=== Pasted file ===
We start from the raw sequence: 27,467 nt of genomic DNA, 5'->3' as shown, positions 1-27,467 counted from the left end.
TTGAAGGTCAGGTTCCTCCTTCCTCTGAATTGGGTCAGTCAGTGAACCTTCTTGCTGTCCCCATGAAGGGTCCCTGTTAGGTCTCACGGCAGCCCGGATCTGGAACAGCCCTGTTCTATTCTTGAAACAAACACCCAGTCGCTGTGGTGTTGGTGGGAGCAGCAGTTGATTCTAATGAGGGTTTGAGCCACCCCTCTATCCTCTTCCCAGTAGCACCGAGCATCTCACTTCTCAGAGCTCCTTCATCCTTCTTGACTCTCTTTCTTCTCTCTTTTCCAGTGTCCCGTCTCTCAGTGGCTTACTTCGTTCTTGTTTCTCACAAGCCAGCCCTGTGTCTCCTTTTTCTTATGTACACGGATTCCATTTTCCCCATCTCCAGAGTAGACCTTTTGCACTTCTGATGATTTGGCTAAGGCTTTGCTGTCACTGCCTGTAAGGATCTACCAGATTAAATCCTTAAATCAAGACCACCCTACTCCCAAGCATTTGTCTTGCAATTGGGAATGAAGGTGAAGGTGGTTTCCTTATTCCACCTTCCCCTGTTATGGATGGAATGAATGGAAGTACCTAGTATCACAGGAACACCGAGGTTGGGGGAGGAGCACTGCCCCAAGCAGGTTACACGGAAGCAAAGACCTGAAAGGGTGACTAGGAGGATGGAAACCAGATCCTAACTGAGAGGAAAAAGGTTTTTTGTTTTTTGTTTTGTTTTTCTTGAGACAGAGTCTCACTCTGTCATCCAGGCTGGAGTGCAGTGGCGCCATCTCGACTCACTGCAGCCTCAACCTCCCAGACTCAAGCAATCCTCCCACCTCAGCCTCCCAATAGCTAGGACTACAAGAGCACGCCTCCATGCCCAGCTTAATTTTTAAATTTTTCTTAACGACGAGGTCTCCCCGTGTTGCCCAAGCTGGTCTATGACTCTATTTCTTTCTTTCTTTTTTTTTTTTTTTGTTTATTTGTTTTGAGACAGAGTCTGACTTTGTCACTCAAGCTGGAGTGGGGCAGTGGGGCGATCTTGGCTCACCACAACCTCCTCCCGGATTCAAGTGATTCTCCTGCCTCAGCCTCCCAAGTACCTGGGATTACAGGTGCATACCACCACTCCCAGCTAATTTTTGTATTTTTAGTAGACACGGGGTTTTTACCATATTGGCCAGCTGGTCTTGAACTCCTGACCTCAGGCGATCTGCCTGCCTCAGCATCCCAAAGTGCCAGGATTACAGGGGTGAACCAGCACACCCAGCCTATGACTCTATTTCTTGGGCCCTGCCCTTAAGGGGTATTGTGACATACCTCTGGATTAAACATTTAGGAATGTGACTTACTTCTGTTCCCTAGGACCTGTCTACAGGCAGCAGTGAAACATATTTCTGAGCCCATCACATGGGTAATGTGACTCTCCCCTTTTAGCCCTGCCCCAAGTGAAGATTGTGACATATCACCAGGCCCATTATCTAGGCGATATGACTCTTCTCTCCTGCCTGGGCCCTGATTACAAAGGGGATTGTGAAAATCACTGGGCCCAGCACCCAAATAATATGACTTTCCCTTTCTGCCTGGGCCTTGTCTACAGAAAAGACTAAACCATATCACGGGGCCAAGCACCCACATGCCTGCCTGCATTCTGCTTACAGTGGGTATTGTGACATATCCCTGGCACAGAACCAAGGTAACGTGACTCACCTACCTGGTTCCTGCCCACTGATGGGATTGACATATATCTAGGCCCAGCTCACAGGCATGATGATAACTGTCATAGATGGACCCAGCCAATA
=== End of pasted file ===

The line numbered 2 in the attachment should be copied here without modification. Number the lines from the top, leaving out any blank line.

TTGAAGGTCAGGTTCCTCCTTCCTCTGAATTGGGTCAGTCAGTGAACCTTCTTGCTGTCCCCATGAAGGGTCCCTGTTAGGTCTCACGGCAGCCCGGATCTGGAACAGCCCTGTTCTATTCTTGAAACAAACACCCAGTCGCTGTGGTGTTGGTGGGAGCAGCAGTTGATTCTAATGAGGGTTTGAGCCACCCCTCTATCCTCTTCCCAGTAGCACCGAGCATCTCACTTCTCAGAGCTCCTTCATCCTTCTTGACTCTCTTTCTTCTCTCTTTTCCAGTGTCCCGTCTCTCAGTGGCTTACTTCGTTCTTGTTTCTCACAAGCCAGCCCTGTGTCTCCTTTTTCTTATGTACACGGATTCCATTTTCCCCATCTCCAGAGTAGACCTTTTGCACTTCTGATGATTTGGCTAAGGCTTTGCTGTCACTGCCTGTAAGGATCTACCAGATTAAATCCTTAAATCAAGACCACCCTACTCCCAAGCATTTGTCTTGCAATTGGGAATGAAGGTGAAGGTGGTTTCCTTATTCCACCTTCCCCTGTTATGGATGGAATGAATGGAAGTACCTAGTATCACAGGAACACCGAGGTTGGGGGAGGAGCACTGCCCCAAGCAGGTTACACGGAAGCAAAGACCTGAAAGGGTGACTAGGAGGATGGAAACCAGATCCTAACTGAGAGGAAAAAGGTTTTTTGTTTTTTGTTTTGTTTTTCTTGAGACAGAGTCTCACTCTGTCATCCAGGCTGGAGTGCAGTGGCGCCATCTCGACTCACTGCAGCCTCAACCTCCCAGACTCAAGCAATCCTCCCACCTCAGCCTCCCAATAGCTAGGACTACAAGAGCACGCCTCCATGCCCAGCTTAATTTTTAAATTTTTCTTAACGACGAGGTCTCCCCGTGTTGCCCAAGCTGGTCTATGACTCTATTTCTTTCTTTCTTTTTTTTTTTTTTTGTTTATTTGTTTTGAGACAGAGTCTGACTTTGTCACTCAAGCTGGAGTGGGGCAGTGGGGCGATCTTGGCTCACCACAACCTCCTCCCGGATTCAAGTGATTCTCCTGCCTCAGCCTCCCAAGTACCTGGGATTACAGGTGCATACCACCACTCCCAGCTAATTTTTGTATTTTTAGTAGACACGGGGTTTTTACCATATTGGCCAGCTGGTCTTGAACTCCTGACCTCAGGCGATCTGCCTGCCTCAGCATCCCAAAGTGCCAGGATTACAGGGGTGAACCAGCACACCCAGCCTATGACTCTATTTCTTGGGCCCTGCCCTTAAGGGGTATTGTGACATACCTCTGGATTAAACATTTAGGAATGTGACTTACTTCTGTTCCCTAGGACCTGTCTACAGGCAGCAGTGAAACATATTTCTGAGCCCATCACATGGGTAATGTGACTCTCCCCTTTTAGCCCTGCCCCAAGTGAAGATTGTGACATATCACCAGGCCCATTATCTAGGCGATATGACTCTTCTCTCCTGCCTGGGCCCTGATTACAAAGGGGATTGTGAAAATCACTGGGCCCAGCACCCAAATAATATGACTTTCCCTTTCTGCCTGGGCCTTGTCTACAGAAAAGACTAAACCATATCACGGGGCCAAGCACCCACATGCCTGCCTGCATTCTGCTTACAGTGGGTATTGTGACATATCCCTGGCACAGAACCAAGGTAACGTGACTCACCTACCTGGTTCCTGCCCACTGATGGGATTGACATATATCTAGGCCCAGCTCACAGGCATGATGATAACTGTCATAGATGGACCCAGCCAATA